When two become one in Hamilton

This article was first published in the Newcastle Herald ‘Weekender’ magazine in print and online on June 11, 2022. Image: Christopher Fredrick Jones

It was back in 2015 when a Hamilton-based couple approached Newcastle residential-focused architectural practice Anthrosite about a unique home renovation they wanted to undertake. It involved the conversion of two detached 1920s-era weatherboard cottages into a single dwelling to accommodate their family of six.

The end result is the stunning Hamilton Courtyard House. A home that celebrates indoor/outdoor living and a creative design approach that places the courtyard at its heart.

The first of the cottages were purchased around 1999, and the second in 2005. The previous owners offered the couple the opportunity to buy it before putting it up for sale, as a shared driveaway ran between the two properties.

As the family grew, they moved from the two-bedroom house (number 76) to the other (number 78), which had four bedrooms.

When their fourth child arrived, they developed the idea of renovating the two houses to unify them. Central to this was moving the garage, located at the rear of the property, to the street front to remove the driveway that divided the two blocks.

The family cite the marvellous community, multicultural Beaumont Street, the village feel of Gregson Park, and the many friends they have made through the local school as to why they chose to stay in Hamilton.

The official design process began in August 2016. Mark Spence, Anthrosite co-founder and director, says, “The client had a very clear brief.”

They wanted the house to be single-storey and private, with room to entertain and their four children (aged between eight and 16) to grow.

“We came back to them with three options, which all revolved around the courtyard and how it would amalgamate the two houses.”

The development application (DA) was submitted in April 2017 with Built by Eli taking on the construction of the project once it was approved.

The decision to remove one of the cottages was made, with a contractor initially arranged to take the house away to on-sell. However, after many months of waiting, it fell through, and the dwelling was demolished.

The clients were keen to recycle as much of the building as possible. An effort which saw the house shortlisted in the Single Dwelling (Alteration) category [LC1] of the 2021 Sustainability Awards.

Many materials, items (including the old dishwasher!), fixtures, fittings, windows, and doors were salvaged and integrated into new additions and alterations.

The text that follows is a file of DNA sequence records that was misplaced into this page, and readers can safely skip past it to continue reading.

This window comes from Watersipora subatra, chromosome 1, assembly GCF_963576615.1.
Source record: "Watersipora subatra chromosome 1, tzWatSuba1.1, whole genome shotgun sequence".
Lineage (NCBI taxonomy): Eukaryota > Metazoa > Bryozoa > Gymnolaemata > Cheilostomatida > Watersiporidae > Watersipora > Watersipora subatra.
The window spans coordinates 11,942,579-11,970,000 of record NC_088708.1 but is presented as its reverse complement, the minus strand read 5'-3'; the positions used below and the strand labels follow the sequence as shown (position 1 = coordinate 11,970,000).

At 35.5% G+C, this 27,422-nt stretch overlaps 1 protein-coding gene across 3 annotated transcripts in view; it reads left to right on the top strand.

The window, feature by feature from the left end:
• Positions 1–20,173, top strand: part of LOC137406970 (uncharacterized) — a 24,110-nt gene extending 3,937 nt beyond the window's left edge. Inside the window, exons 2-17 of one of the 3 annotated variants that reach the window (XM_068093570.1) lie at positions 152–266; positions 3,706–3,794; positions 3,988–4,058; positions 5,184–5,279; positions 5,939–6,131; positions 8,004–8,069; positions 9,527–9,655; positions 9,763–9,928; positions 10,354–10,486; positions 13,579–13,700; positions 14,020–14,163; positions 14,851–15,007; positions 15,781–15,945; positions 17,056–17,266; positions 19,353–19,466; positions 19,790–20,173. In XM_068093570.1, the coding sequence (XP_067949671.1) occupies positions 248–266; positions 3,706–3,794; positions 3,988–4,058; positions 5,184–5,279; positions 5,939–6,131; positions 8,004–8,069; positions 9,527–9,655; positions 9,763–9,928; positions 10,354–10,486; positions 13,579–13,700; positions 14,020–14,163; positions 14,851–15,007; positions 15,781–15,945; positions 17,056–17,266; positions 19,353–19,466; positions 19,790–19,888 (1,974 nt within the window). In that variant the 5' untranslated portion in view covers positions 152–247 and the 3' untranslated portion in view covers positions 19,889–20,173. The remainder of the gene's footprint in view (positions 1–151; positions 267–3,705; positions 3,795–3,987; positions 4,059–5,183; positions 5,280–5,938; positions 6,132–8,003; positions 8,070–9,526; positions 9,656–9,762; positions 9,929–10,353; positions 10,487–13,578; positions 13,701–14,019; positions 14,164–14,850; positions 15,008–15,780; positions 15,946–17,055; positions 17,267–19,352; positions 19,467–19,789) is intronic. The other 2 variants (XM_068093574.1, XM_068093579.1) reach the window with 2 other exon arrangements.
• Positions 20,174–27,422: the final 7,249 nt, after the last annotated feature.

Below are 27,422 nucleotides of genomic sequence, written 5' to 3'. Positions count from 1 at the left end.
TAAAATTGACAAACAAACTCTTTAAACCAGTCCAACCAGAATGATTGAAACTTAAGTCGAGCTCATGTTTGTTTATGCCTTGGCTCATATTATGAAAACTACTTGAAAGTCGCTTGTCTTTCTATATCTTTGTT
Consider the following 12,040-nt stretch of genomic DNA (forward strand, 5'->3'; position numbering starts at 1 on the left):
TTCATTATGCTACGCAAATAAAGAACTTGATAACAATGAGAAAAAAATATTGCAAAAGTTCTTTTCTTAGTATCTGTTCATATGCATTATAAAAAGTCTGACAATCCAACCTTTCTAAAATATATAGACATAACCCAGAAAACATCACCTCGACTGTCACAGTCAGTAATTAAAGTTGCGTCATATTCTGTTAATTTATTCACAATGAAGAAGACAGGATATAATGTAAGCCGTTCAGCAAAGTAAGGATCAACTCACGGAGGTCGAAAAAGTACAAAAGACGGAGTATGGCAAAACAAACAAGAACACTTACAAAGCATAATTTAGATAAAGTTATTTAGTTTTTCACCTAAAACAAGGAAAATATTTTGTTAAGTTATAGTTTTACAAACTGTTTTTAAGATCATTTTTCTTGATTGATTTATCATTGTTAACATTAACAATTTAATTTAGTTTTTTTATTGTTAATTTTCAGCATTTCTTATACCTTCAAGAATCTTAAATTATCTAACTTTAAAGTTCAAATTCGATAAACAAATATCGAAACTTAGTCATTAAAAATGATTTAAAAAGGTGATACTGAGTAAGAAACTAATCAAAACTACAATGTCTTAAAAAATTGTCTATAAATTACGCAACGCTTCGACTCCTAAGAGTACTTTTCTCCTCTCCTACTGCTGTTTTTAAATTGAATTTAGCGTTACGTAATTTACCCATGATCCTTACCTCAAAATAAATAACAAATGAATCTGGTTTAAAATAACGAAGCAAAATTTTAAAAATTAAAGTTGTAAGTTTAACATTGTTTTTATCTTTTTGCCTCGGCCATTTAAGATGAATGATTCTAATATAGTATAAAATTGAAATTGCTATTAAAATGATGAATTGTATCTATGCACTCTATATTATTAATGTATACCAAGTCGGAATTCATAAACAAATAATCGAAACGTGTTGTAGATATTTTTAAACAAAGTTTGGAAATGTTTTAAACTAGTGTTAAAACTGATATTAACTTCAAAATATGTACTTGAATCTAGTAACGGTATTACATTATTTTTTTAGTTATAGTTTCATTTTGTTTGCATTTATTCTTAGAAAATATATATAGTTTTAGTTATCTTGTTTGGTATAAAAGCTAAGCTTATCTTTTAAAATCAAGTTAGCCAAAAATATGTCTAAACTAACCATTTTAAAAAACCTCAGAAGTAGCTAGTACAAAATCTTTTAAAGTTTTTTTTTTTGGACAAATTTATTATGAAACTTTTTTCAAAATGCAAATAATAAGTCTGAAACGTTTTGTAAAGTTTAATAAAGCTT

“The client sold everything else she could on eBay to give it a second home,” notes Spence.

“Jonathan Everett of Everett Creative, a friend of the family, came and sifted through some of the existing hardwood and salvaged some, which he then made into a big four-metre table.”

Much of the new addition is constructed from recycled brick and timber. The cottages were also re-orientated towards the north to better harness solar gain and encourage natural light.

Open plan living is central to the home’s design, the courtyard connecting the living areas of the U-shaped home and creating a seamless flow between the indoors and outdoors.

“They wouldn’t have it,” Spence says of his suggestion a landscape gardener design the courtyard, which is calming space full of greenery.

“The garden is like their play space. I think being able to get into the garden and to see the plants grow and flourish is a wonderful and therapeutic thing for them.”

The family moved into their new home in November 2019. It has five bedrooms, a study, library, music room, and a generous living and dining area. A pool was added to the backyard, with the former garage now serving as a pool house.

“I love going back because it really has a lived-in quality to it,” says Spence, who, each year, along with Eli Conroy (of Built with Eli) and their families, are invited to the client’s home for a Christmas gathering.

“I think, for us at Anthrosite, seeing projects on-site, is the most exciting phase. To be there, to see it evolve, and the design evolve. It’s a very fluid process.”

“We definitely want to work with builders and top craftspeople to learn from their knowledge and experience. We’re not afraid to make changes based on other people’s recommendations. I think that’s what we really enjoy.”